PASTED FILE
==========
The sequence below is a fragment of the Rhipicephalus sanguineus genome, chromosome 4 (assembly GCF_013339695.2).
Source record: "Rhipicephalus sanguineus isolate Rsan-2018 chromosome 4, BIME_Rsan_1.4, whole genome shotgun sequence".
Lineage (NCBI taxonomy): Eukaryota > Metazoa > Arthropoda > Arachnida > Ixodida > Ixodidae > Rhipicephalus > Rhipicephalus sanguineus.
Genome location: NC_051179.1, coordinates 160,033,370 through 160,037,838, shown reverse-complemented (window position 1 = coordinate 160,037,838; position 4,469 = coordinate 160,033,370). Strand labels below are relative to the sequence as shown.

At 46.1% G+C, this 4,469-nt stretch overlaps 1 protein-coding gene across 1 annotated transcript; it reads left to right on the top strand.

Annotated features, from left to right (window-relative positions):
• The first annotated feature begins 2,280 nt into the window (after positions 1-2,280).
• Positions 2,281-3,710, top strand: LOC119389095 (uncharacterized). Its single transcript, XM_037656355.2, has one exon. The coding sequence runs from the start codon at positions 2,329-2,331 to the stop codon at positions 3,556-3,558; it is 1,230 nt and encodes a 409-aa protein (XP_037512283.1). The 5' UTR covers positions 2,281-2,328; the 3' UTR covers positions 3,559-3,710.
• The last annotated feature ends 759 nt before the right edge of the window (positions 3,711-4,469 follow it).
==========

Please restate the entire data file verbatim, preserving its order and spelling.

The sequence below is a fragment of the Rhipicephalus sanguineus genome, chromosome 4 (assembly GCF_013339695.2).
Source record: "Rhipicephalus sanguineus isolate Rsan-2018 chromosome 4, BIME_Rsan_1.4, whole genome shotgun sequence".
Lineage (NCBI taxonomy): Eukaryota > Metazoa > Arthropoda > Arachnida > Ixodida > Ixodidae > Rhipicephalus > Rhipicephalus sanguineus.
Genome location: NC_051179.1, coordinates 160,033,370 through 160,037,838, shown reverse-complemented (window position 1 = coordinate 160,037,838; position 4,469 = coordinate 160,033,370). Strand labels below are relative to the sequence as shown.

At 46.1% G+C, this 4,469-nt stretch overlaps 1 protein-coding gene across 1 annotated transcript; it reads left to right on the top strand.

Annotated features, from left to right (window-relative positions):
• The first annotated feature begins 2,280 nt into the window (after positions 1-2,280).
• Positions 2,281-3,710, top strand: LOC119389095 (uncharacterized). Its single transcript, XM_037656355.2, has one exon. The coding sequence runs from the start codon at positions 2,329-2,331 to the stop codon at positions 3,556-3,558; it is 1,230 nt and encodes a 409-aa protein (XP_037512283.1). The 5' UTR covers positions 2,281-2,328; the 3' UTR covers positions 3,559-3,710.
• The last annotated feature ends 759 nt before the right edge of the window (positions 3,711-4,469 follow it).